The Campaign Spot

What Can We Learn From the California Propositions’ Termination?

Gov. Arnold Schwarzenegger and California state legislative leaders, including a few Republicans, went to the voters with a plan to deal with their state’s massive budget deficit. At the center of the plan, $16 billion in new income, sales and car taxes.

And the voters responded with a resounding “NO.”

It’s even more surprising since the “YES” side dramatically outspent opponents. Ten to one by some estimates.

For Californians, the debate now turns to spending cuts – Schwarzenegger is talking about laying off 2.1 percent of the state’s workforce (about 5,000 workers), selling state properties, more borrowing, cutting benefits of state healthcare programs. Liberals are telling themselves it’s a failure of the nominally Republican Schwarzenegger, and in some cases blaming the voters for being “not realistic.”

Can this overwhelming demonstration of anti-tax-hike sentiment be replicated elsewhere? Well, no state uses referenda the way California does, and in a way, the tax-hike proponents made their first mistake when they allowed the public to have a say.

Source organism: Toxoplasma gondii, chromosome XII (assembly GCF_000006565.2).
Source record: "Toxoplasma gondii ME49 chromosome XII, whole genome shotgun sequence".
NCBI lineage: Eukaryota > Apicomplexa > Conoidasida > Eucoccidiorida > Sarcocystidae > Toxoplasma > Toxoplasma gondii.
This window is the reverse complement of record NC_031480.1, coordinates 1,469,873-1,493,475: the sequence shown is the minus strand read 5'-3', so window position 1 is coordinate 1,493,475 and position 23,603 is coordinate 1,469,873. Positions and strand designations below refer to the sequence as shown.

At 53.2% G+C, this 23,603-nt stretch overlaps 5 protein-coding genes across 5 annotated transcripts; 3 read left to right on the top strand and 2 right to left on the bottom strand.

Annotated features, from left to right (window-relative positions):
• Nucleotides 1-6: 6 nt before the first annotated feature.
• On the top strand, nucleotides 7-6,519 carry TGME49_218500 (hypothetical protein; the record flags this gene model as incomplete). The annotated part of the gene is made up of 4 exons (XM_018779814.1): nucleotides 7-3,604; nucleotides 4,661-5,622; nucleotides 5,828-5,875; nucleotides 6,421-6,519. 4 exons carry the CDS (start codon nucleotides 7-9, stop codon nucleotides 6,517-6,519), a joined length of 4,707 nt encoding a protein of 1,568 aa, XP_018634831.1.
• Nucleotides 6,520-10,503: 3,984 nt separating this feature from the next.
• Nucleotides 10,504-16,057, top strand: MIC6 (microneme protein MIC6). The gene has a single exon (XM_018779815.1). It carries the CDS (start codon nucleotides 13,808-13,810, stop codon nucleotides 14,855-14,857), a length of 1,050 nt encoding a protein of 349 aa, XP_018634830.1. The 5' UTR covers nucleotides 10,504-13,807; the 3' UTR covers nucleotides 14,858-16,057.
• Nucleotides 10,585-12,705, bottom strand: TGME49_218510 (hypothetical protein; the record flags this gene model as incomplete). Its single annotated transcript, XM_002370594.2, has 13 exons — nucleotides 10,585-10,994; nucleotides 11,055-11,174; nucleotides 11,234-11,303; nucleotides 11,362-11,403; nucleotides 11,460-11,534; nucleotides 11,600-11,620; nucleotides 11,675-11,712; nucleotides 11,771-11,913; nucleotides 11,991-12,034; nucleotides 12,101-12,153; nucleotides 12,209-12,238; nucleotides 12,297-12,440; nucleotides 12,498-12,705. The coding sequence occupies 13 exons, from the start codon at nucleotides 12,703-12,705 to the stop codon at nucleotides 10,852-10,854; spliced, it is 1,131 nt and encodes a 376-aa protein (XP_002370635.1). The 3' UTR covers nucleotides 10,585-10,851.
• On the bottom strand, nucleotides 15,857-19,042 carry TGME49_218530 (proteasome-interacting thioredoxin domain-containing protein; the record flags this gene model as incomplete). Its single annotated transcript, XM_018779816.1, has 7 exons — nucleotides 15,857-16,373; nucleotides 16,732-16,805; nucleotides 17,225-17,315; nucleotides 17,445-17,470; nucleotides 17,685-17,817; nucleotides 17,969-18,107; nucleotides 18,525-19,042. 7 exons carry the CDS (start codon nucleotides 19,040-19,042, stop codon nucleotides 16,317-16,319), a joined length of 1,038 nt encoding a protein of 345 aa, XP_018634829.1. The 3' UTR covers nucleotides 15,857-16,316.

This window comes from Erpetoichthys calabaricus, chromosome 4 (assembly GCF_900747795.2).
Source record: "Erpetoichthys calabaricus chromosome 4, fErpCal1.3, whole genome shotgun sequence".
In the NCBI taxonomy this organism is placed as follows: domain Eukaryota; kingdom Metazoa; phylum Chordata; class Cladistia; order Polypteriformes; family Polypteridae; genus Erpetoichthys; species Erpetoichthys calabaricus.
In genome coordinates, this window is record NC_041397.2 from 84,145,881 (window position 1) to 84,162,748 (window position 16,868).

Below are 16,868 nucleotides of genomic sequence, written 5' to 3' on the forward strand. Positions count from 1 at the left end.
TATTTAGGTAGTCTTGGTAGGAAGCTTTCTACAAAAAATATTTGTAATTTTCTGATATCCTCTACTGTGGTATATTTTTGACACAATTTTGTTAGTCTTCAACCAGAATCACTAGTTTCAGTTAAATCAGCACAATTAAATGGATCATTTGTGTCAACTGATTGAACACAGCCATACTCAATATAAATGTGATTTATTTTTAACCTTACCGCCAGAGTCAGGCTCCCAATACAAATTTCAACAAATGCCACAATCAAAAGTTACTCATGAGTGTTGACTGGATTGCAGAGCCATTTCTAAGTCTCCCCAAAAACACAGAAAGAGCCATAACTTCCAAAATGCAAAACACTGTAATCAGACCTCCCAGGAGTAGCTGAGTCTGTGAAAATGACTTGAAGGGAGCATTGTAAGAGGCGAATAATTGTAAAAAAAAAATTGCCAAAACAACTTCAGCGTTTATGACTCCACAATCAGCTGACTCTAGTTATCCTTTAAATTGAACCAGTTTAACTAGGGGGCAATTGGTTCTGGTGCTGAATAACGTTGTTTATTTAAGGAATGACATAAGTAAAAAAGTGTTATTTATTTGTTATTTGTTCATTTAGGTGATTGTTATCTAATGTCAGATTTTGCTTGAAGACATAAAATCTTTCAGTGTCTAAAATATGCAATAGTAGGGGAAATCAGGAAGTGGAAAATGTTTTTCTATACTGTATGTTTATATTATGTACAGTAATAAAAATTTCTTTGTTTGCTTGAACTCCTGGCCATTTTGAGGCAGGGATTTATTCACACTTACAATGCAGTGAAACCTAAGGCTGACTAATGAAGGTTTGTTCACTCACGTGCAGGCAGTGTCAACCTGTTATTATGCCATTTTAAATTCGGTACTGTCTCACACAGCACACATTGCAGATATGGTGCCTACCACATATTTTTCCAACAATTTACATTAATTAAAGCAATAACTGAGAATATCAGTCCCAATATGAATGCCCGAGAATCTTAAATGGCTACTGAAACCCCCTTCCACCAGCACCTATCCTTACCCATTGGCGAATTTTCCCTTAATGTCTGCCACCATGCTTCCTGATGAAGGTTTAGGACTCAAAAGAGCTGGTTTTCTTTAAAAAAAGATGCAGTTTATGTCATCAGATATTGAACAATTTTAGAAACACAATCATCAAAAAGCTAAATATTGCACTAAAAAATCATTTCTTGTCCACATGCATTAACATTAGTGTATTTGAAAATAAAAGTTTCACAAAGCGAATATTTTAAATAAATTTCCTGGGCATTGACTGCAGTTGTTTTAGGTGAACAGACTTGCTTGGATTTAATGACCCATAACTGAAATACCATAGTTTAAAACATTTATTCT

Nonetheless, this was a mid-spring election, and turnout was strikingly low, suggesting that tax opponents were way more motivated than Califorrnia legislators’ usual allies. (Like other special elections, we’re seeing that Obama fans who turned out to elect the first black president in November 2008 aren’t interested in other voting days.) The voters are being described as “disdaining” and distrusting their political leaders, a rather clear contradiction to recent claims that Americans want government to do more.

Finally, a person who’s willing to turn out on a May Tuesday to vote against a tax hike is probably willing to show up on a November Tuesday to vote against a lawmaker supporting tax hikes.

There is, however, a possibility that California’s problems could become national problems, if the California Democrats start arm-twisting the Obama administration and say, “You owe us. Give us a bailout.” In a way, state lawmakers would be arguing that the most populous state has become “too big too fail.”

Megan McCardle:

If Uncle Sugar bails out California, California will not fix its problems.  Perhaps you want Obama to make it fix the problems, using the same competence, power, and can-do spirit with which he has repaired all the holes in the banking and auto manufacturing sectors.  But Obma is not in a good position to do this.  California Democrats are a huge part of his governing coalition.  All Obama can do is shovel money into the bottomless pit of California’s political system.

On the other hand, demanding that U.S. taxpayers in other states shell out for a special bailout of California’s bad budgetary decisions seems like one of the few moves that Obama could make that would shred his shiny approval rating overnight.

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